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Mario Bucaro: We're not 'agents of influence', we're allies of Ukraine in Latin America

Mario Bucaro: We're not 'agents of influence', we're allies of Ukraine in Latin America Guatemalan Foreign Minister Mario Bucaro (Photo: Vitalii Nosach, RBC-Ukraine)

In an interview with RBC-Ukraine, Mario Bucaro, the Minister of Foreign Affairs of Guatemala, expressed his view of the Ukrainian summit with Latin America, Russian influence in the region, the attitude of Guatemalans toward Ukraine, and assistance to Kyiv in the war with Russia.

Guatemala can undoubtedly be called Ukraine's biggest ally in Latin America. In particular, it was the first to join the coalition to create a Special Tribunal for Russia and recalled its ambassador from Moscow after the barbaric invasion of Ukraine.

As the Minister of Foreign Affairs, Mario Bucaro, stated, his country's position is connected to the fact that Guatemalans stand for democratic values and always strive to be on the right side of history.

- Your country is very far from Ukraine, both geographically and also in an informational aspect. Obviously, the agenda is very different in our countries. So, does the news about the Russian invasion of Ukraine appear in your media? And do common Guatemalans know something about Ukraine, about our war with Russia? Did they know something before the full-scale invasion started?

- Yes, definitely. After COVID we realized that the world is interconnected. We're integrated and live in a globalized world. But especially when there are things like war and people are suffering, like what we are seeing in this terrible war, Guatemalans are there because we're a country of peace, because we used to have a war that lasted for 36 years. So we know what it is to suffer. And what we have promoted around the world is peace and peacekeeping. Our peacekeeping forces are the fifth largest in Latin America.

And when this terrible news started to appear, the President instructed us as soon as possible, in February, to contact my peer, Dmytro Kuleba, and try to be able to say: how can we help? And then we became the voice of Ukraine, not only to the world but also to Guatemala.

Mario Bucaro: We're not 'agents of influence', we're allies of Ukraine in Latin America- What about common people? Do they read in the media news about Russian aggression, the situation on the battlefield, and so on?

- Every day we receive this news throughout the media, on TV, in the press, on social media. And also we need to realize that we also have been affected because the prices of many commodities and food have risen because of this terrible war. So this war affects us all.

- And if people know about the war, whom do they mostly support?

- Definitely, Ukraine. We always want to be on the right side of history because we believe in peace, but also because this is wrongful aggression by Russia. And that's the thing that we have been raising our voices about all over the world. We completely support Ukraine and the opportunity to live in freedom.

And that's important for us also, because, on the first trip, we came with solidarity. Today we come with tangible results of what we have. Russia has been expelled from almost 50 organizations. We were very grateful to be the ones that led that. So Russia was expelled from OAS, the Organization of American States. And also we're leading the tribunal to be able to bring to justice those responsible for war crimes. That's the reason that I visited Bucha today. Last year I was at the church and I saw what happened in Bucha.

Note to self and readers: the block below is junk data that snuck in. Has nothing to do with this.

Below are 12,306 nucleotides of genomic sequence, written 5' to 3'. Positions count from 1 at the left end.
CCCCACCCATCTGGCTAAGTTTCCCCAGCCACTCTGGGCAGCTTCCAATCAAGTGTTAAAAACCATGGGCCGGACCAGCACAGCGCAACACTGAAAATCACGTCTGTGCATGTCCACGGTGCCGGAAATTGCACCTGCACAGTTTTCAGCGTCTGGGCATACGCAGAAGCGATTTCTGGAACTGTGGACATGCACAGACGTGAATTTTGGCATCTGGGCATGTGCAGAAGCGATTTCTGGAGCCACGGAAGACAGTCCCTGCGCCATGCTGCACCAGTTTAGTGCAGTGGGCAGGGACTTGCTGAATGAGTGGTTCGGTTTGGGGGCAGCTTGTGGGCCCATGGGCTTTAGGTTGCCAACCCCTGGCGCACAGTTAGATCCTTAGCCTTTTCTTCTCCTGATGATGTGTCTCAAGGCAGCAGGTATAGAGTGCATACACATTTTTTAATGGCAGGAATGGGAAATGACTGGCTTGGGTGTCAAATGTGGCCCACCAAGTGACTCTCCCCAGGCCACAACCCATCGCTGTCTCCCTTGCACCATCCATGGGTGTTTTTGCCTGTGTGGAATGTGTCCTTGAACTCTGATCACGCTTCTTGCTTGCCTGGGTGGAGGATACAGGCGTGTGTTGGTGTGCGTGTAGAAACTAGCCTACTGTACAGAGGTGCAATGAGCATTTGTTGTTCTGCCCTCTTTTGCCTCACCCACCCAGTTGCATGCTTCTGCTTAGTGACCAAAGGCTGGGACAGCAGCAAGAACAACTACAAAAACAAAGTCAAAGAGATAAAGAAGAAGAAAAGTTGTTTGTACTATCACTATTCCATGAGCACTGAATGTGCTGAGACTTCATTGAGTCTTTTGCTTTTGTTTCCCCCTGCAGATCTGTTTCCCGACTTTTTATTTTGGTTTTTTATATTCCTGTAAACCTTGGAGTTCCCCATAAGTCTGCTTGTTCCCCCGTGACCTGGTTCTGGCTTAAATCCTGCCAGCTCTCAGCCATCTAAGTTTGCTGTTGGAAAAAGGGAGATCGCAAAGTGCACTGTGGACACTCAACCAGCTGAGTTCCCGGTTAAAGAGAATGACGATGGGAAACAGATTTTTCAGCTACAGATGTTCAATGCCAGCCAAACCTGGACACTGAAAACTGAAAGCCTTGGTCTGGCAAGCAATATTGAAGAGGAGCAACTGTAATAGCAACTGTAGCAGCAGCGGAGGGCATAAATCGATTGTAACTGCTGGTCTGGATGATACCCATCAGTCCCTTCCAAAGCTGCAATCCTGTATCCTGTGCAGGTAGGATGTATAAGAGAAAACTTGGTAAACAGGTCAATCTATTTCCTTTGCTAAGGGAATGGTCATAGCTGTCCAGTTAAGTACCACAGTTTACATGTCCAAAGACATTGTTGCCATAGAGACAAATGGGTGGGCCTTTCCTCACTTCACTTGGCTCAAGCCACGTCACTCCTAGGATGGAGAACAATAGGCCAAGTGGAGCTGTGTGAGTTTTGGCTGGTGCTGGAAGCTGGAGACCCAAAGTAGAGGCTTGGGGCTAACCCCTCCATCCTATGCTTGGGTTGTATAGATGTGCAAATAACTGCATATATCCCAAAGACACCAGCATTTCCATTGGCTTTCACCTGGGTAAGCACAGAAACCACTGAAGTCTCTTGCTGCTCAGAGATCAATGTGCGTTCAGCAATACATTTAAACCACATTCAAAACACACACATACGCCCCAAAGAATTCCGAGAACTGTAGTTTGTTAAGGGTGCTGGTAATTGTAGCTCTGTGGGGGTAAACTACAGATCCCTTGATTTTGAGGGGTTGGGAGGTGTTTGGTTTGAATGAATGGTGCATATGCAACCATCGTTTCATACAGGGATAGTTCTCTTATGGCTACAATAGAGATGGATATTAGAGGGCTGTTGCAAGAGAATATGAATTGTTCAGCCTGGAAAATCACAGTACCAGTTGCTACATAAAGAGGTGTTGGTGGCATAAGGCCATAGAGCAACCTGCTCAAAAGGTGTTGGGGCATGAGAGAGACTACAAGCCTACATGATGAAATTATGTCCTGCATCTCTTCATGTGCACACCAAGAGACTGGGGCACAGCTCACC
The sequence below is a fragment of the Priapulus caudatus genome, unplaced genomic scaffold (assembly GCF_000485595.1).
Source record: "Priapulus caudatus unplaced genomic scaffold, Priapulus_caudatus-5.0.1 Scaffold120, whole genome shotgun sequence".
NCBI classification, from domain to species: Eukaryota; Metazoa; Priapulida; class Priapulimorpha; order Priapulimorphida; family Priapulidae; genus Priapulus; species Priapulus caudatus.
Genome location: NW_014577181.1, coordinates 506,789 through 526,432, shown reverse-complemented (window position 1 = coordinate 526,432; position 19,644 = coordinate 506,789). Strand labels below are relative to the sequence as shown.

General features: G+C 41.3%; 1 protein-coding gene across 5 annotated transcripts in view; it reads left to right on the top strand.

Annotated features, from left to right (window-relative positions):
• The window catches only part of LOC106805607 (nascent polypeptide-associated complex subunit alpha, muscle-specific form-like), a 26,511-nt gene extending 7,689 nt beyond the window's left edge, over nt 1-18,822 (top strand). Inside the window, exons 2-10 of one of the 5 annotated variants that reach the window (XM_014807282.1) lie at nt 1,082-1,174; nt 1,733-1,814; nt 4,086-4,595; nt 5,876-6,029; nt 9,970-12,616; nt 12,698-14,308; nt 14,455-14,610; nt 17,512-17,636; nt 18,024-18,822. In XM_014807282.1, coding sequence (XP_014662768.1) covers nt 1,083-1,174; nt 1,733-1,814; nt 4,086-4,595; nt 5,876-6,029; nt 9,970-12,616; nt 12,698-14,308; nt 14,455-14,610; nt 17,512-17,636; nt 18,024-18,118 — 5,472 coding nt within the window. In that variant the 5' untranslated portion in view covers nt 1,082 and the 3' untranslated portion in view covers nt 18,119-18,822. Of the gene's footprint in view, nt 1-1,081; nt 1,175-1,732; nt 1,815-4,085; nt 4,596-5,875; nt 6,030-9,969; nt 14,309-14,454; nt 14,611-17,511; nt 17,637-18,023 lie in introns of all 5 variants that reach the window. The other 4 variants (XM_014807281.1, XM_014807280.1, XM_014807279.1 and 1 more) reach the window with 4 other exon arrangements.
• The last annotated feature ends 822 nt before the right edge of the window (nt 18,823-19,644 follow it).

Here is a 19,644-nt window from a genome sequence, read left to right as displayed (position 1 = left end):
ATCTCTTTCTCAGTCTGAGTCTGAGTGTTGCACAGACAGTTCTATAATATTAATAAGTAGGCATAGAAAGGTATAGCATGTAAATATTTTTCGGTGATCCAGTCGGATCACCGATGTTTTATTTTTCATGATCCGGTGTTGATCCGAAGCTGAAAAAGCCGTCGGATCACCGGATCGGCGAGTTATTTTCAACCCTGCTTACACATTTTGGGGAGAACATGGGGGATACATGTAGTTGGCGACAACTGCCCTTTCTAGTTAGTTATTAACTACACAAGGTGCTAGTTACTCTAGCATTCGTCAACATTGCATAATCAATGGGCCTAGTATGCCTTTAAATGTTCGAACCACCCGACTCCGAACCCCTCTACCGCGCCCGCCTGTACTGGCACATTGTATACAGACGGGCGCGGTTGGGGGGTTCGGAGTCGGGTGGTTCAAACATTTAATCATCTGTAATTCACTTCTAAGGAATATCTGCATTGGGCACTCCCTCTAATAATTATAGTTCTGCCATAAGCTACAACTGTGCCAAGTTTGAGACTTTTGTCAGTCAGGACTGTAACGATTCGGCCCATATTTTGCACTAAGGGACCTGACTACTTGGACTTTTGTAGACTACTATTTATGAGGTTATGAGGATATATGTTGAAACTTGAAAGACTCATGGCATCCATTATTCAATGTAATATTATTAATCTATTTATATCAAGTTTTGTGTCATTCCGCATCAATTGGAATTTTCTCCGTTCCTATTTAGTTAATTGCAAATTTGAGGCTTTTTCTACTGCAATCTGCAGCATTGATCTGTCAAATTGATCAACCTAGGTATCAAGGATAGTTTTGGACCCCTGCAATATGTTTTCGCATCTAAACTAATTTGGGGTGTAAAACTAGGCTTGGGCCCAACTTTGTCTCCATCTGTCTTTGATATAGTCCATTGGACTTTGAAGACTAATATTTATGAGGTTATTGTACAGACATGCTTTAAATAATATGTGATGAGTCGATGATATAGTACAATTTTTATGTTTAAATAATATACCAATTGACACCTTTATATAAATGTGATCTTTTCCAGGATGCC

- What are the current relations between your country and the Russian Federation, taking into account the former USSR's support to so-called guerrillas in your country? Quite recently, there were some issues with the vaccines that Russia promised to sell you but failed to fulfill its obligations.

- When we became aware of the war and everything that happened, we brought our ambassador to the capital. So that's a symbol of the lowest point of our relationship with Russia. Then many of the OFAC freezing of assets and funds that Russia has in different countries, especially in the mining sector, were affected. So we were able to make that possible also. This is not against the people of Russia per se, but due to the decisions of their government. So our relationship is at its lowest point right now.

- In the final communique of a recent EU-CELAC summit Russian aggression against Ukraine was not condemned. According to media reports Cuba and Nicaragua were against this. So in your opinion, why did they do so and why couldn't the other 30 members of CELAC manage to convince them to include these wordings in the final communique?

- Well, as you know every decision that we make in CELAC is through consensus. If one of the countries opposed, everyone would be affected. But in this case, I'm a witness that we all pushed to be able to make this a reality. And I truly believe that you need to not only hear the final declaration but also hear the speeches of each and every one of the heads of states that were there at the summit. At the summit, you could hear the speech of Guatemala. We were very vocal in declaring the aggression from Russia, demanding to stop those issues and demanding peace. So despite the fact that the declaration had such wording, the commitment of all the European countries and Latin American countries is vivid and tangible.

- During the war with Russia, Ukraine needs not only financial, humanitarian, and military support but also diplomatic one. Is it correct to say that your country has become a sort of 'agent of influence' of Ukraine in your region? And is it possible in general to oppose heavy Russian influence there? It is based on some historical relations, some ideological sympathies and stereotypes, and probably also on some corruption of the Latin American elites by Moscow. So is it possible for Ukraine to somehow fight all these factors?